In 1914, it was closed to the public following the outbreak of the First World War. With closure, lack of maintenance caused the steel superstructure to rust. The tower was eventually taken down between 1919 and 1921. Despite the tower’s removal, its ballroom continued to be used for almost the next 50 years. Many famous acts visited the New Brighton venue including Little Richard The Beatles and the Rolling Stones. . . . The end of the Tower came when it was destroyed by fire on Saturday 5th April 1969, the heroic attempts by the fire brigade who fought the flames for hours was in vain, the walls started to collapse and this magnificent building just died.
Wallasey and the Dutton Family

New Brighton, Cheshire
Stands at the mouth of the Mersey 31 miles north west of Liverpool It has a pier battery and lighthouse and will no doubt soon become a well known watering place Provisions are dear The population numbers 3319
Routes. — By London and North Western Great Northern Midland or Great Western Railways to Liverpool thence by ferry every quarter of an hour
Climate and Season.– The climate is good and the season from June to September.
Beach and Scenery.– The beach is fine hard smooth sand and very safe and the bathing is good vans plentiful The surrounding country undulated
Objects of Interest.– Wallasey Bid Seacombe Ferry the Battery which is open to public are in the vicinity and trips can be made to Liverpool where picture galleries botanical gardens parks St George’s Hall museums & c Eastham 6 miles New Ferry 4 miles Birkenhead Bangor Rhyl the Isle of Man & c by steamer
Amusements.– A band plays on the pier and boating & c can be had and there are Assembly rooms in the Abion road Churches St James and various
“The dictionary of watering places … at home and abroad”, 1883, pp. 72-3

King’s Hall, Belfast

The King’s Hall, Balmoral, Befast.
Ireland’s greatest exhibition hall, biult by the Royal Ulster Agicultural Society.
And opened on 29th May, 1934, by H.R.H. the Duke of Gloucester K.G.
Postmarked 1939
Publisher: Hurst & Co

The King’s Hall was a multi-purpose venue located in Belfast, Northern Ireland. The King’s Hall consisted of 6 event venues. The King’s Hall is owned by the Royal Ulster Agricultural Society (RUAS) (previously the North East Agricultural Association of Ireland), who moved to the venue in 1896 from their previous showgrounds in Belfast Corporation Markets area.
. . .
The King’s Hall was designed by Leitch and Partners, Glasgow, built in 1933 by J & R Thompson, Belfast and opened by the Duke of Gloucester on 29 May 1934. The King’s Hall was the largest exhibition venue in Northern Ireland and prior to the completion of the Odyssey and the Waterfront Hall, was the only large concert venue in Northern Ireland. It hosted the Balmoral Show, an annual agricultural show with regular attendees in excess of 75,000. The stepped facade of the hall features substantial windows and Art Deco motifs on doors and buttresses. Inside, the functional space is spanned by reinforced concrete arches.

The Kings Hall at the Balmoral Showgrounds was constructed in 1933-34 as a permanent exhibition hall for the Royal Ulster Agricultural Society and was officially opened on 29th May 1934 by H.R.H. the Duke of Gloucester, being renamed the ‘King’s Hall’ by the permission of King George V. The Royal Ulster Agricultural Society immediately put the Kings Hall to use for a variety of purposes. In 1936 alone the hall was utilised for a number of exhibitions, evangelical meetings, boxing and wrestling contests and a circus that was held at Christmas. Staples of the annual schedule at the Kings Hall included the Ideal Home Show, motor shows and wedding exhibitions. In later decades the hall would also be used for music concerts; the Beatles famously performed at the Kings Hall on 2nd November 1964. The Kings Hall was put to a very different use during the Second World War when the exhibition hall was requisitioned for the duration of the conflict. The premises at Balmoral were occupied until a few months after the end of hostilities in 1945. The Air Ministry (Ministry of Supply) acquired the site in 1940 and converted the Kings Hall into an aircraft factory for Short Bros. & Harland in order to construct fuselages for Stirling Bombers.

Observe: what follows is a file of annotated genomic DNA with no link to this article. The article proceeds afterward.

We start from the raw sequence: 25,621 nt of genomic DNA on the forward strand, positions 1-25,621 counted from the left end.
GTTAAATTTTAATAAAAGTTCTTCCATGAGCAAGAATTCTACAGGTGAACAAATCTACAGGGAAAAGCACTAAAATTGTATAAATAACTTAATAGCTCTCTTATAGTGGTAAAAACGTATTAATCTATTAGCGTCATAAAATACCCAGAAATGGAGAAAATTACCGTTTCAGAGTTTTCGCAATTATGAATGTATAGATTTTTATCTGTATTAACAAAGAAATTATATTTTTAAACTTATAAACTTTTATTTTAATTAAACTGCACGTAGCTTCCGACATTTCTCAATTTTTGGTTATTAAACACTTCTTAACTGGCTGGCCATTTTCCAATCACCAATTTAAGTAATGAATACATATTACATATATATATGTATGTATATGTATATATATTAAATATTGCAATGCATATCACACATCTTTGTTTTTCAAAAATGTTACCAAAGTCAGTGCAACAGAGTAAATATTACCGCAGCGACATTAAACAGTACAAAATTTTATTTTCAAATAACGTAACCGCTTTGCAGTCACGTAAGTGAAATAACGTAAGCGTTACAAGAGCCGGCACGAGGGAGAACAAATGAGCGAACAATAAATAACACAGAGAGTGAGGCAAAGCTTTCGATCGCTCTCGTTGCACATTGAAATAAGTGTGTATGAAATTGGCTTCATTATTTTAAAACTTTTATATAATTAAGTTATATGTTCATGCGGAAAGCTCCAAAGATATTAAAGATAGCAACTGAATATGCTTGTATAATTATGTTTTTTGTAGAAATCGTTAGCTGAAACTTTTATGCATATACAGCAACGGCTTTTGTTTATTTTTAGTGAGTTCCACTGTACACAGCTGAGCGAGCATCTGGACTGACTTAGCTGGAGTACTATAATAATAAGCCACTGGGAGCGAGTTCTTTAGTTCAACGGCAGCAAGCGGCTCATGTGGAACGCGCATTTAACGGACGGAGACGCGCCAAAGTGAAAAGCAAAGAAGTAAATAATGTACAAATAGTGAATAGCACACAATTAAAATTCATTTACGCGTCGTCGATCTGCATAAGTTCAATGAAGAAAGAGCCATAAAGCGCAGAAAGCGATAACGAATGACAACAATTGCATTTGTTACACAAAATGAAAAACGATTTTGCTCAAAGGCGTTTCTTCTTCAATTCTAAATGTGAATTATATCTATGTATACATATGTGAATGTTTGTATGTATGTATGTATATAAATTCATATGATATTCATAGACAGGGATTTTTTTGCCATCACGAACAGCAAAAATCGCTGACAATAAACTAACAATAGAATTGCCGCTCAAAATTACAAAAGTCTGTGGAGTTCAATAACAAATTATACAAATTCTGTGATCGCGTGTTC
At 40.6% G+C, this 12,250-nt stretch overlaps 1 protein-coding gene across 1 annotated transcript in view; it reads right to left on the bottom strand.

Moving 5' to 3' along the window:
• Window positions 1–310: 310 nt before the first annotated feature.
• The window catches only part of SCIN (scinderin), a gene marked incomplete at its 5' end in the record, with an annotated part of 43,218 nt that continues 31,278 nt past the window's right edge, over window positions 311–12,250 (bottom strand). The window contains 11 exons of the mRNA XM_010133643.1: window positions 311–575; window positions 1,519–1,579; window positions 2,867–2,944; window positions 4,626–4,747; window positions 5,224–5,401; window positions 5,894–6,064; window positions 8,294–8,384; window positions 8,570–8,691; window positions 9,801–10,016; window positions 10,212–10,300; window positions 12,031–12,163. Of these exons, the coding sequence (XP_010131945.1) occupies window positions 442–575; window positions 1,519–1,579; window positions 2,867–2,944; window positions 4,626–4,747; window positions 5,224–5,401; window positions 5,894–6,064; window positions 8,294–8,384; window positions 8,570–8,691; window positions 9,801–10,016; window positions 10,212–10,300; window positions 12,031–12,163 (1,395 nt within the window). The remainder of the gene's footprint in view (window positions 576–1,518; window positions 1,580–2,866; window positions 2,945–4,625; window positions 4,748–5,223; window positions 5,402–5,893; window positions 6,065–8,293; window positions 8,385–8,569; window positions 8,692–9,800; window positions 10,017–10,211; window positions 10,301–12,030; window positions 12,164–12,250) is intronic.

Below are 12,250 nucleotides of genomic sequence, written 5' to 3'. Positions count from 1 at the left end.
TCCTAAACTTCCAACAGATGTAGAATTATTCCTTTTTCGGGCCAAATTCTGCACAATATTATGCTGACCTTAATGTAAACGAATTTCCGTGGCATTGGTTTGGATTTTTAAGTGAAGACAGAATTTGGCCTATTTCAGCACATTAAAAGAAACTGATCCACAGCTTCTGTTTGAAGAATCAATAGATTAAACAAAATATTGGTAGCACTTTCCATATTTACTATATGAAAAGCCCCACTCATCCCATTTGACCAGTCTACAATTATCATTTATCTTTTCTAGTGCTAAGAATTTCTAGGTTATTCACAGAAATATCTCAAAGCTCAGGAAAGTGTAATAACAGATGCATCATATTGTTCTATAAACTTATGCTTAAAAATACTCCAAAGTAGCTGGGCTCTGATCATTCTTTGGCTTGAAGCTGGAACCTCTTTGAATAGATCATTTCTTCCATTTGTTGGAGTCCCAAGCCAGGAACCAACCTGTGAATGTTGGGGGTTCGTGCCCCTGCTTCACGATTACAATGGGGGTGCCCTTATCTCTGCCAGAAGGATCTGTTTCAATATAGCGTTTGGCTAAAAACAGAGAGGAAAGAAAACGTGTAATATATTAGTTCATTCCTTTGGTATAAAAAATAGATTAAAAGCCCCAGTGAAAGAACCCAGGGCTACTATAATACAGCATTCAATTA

King’s Hall Health and Wellbeing Park

Rowntree Memorial Park, York

Rowntree Memorial Park, York

Google Street View (approximate).

Google Street View overview of park

Rowntree Park opened on the 16th of July 1921, as a gift to the people of York from the Rowntree Family and it was “intended to serve as a perpetual memorial to the members of the Cocoa works staff that fell and suffered in the War”. Rowntree stated he wanted the park to “afford many rest and recreation from the turmoil and stress of life, and bring health and happiness to a large number of young lives”. From that day on, the park was owned and managed by York City Council. The deeds to 17 acres of land were signed in 1919 and the land cost £1,500. The work was funded, supervised and maintained by the Rowntree Village Trust. The building of the park created work for those who had none. The architect, Fredrick Rowntree, added a flood prevention system. The area was drained in 1919, with 19,000 yards of pipes being laid, sluice gates installed and a flood wall at the southern end of the park.
Friends of Rowntree Park

As the city’s first municipal park, it had many things to offer for the people of York. As both a public park and a recreational ground, the park’s designers aimed to encourage the well-being and pleasure of the people. Originally there were formal gardens, a tearoom, bowling greens, an ornamental lake, and even an outdoor swimming pool.